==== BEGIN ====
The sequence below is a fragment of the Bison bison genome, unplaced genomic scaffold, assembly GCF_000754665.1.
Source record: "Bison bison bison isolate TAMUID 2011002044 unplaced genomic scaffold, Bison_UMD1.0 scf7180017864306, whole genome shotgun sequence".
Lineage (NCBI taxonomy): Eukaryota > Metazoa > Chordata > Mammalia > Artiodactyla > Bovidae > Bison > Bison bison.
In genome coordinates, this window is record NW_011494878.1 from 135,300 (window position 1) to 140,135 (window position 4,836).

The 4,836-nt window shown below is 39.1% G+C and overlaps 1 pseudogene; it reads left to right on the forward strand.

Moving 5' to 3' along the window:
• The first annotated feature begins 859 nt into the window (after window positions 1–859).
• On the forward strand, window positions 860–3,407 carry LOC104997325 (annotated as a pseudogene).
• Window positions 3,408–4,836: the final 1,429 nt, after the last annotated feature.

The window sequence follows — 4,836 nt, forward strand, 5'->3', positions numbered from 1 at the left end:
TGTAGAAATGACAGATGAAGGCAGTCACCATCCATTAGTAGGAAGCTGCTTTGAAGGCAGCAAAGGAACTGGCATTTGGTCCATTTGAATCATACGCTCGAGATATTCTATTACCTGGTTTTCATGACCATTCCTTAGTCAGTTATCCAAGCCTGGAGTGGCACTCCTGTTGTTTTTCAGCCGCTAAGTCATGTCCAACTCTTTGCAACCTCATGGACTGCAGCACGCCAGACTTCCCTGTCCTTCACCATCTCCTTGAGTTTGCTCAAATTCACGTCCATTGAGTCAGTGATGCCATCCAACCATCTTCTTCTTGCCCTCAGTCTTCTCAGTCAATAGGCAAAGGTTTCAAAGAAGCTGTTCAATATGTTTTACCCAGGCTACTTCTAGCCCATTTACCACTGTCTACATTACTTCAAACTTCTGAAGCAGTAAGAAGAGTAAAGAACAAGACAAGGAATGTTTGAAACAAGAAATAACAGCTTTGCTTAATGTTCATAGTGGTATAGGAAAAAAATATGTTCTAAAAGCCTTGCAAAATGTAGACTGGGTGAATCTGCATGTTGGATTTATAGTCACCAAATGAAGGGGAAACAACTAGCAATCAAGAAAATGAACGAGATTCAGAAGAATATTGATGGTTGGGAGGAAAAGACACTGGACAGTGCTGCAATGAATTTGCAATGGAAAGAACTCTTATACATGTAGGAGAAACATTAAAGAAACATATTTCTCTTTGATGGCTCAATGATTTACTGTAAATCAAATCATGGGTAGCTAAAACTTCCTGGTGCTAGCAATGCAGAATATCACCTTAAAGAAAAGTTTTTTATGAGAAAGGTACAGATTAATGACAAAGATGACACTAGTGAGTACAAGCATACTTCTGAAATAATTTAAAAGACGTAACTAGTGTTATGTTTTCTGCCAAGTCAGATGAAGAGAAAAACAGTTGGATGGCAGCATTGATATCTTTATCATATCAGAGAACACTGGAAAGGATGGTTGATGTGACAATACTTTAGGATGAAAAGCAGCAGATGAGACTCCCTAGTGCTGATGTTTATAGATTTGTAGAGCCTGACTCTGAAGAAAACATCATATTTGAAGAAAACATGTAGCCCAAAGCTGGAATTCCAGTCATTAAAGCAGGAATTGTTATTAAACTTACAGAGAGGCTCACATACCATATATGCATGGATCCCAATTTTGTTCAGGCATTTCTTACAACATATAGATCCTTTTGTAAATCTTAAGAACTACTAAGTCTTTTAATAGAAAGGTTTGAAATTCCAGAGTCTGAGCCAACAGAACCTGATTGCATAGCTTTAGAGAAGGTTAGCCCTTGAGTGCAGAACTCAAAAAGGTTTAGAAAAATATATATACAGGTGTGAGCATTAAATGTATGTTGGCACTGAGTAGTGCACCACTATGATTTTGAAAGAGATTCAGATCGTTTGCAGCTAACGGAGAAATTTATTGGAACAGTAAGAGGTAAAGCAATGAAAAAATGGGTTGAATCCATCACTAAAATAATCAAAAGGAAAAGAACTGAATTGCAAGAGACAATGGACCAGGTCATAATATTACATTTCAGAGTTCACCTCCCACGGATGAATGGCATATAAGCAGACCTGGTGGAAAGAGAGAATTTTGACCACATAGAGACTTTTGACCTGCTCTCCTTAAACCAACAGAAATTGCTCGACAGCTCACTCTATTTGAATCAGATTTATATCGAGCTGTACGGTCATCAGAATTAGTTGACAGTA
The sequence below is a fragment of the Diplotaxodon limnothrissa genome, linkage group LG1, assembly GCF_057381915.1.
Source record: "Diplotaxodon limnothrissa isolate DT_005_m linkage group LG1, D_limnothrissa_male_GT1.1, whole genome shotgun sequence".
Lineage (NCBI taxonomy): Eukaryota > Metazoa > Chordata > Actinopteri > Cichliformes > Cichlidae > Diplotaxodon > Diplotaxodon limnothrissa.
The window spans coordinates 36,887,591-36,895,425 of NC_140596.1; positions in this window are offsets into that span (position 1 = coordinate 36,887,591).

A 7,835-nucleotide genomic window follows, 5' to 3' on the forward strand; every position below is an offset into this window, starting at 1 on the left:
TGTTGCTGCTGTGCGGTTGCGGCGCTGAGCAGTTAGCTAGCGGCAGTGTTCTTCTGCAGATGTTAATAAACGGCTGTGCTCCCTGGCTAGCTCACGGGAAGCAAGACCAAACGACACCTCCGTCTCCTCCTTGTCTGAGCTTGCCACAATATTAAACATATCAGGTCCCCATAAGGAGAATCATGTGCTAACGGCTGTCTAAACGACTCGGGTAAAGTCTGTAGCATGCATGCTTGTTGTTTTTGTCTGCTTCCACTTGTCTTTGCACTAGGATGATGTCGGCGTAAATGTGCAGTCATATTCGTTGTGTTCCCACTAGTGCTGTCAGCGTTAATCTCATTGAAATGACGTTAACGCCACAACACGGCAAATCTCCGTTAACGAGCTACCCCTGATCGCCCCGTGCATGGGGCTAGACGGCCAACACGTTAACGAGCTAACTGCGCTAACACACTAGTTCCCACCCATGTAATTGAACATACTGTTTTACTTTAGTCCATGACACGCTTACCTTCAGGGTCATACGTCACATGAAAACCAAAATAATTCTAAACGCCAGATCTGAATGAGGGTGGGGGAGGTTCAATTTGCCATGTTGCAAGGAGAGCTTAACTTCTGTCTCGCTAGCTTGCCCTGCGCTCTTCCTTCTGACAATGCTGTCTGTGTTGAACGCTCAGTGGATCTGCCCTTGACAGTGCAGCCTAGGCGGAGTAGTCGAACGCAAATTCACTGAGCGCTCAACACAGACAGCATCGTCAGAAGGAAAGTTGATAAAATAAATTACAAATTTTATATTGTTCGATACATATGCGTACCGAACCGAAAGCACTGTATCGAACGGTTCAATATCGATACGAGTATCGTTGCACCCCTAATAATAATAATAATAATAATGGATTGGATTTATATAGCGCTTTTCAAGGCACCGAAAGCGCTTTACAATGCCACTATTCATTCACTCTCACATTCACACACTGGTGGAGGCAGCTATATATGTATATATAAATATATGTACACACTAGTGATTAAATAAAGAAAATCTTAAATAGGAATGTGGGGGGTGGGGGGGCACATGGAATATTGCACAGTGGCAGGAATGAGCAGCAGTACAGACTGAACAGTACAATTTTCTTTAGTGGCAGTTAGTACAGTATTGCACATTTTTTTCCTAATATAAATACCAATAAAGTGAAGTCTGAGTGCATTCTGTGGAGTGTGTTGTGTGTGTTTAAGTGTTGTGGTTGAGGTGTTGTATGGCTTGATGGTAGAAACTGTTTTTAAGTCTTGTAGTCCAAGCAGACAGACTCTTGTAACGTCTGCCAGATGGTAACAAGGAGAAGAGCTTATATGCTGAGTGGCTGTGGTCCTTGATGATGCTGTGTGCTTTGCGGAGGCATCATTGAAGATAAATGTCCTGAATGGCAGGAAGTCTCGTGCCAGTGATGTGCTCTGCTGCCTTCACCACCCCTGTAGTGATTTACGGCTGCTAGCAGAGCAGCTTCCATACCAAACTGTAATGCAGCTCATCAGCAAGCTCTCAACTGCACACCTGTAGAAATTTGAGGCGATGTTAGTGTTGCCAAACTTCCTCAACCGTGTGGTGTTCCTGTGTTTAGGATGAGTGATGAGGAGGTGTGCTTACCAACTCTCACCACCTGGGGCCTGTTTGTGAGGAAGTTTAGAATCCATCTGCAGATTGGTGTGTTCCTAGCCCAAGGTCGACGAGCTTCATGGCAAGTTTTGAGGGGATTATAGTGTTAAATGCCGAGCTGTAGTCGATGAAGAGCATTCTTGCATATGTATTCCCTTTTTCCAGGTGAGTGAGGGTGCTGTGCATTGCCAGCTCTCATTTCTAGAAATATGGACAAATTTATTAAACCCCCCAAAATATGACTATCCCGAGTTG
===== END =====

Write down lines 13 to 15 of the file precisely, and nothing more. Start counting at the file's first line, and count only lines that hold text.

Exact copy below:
Source record: "Diplotaxodon limnothrissa isolate DT_005_m linkage group LG1, D_limnothrissa_male_GT1.1, whole genome shotgun sequence".
Lineage (NCBI taxonomy): Eukaryota > Metazoa > Chordata > Actinopteri > Cichliformes > Cichlidae > Diplotaxodon > Diplotaxodon limnothrissa.
The window spans coordinates 36,887,591-36,895,425 of NC_140596.1; positions in this window are offsets into that span (position 1 = coordinate 36,887,591).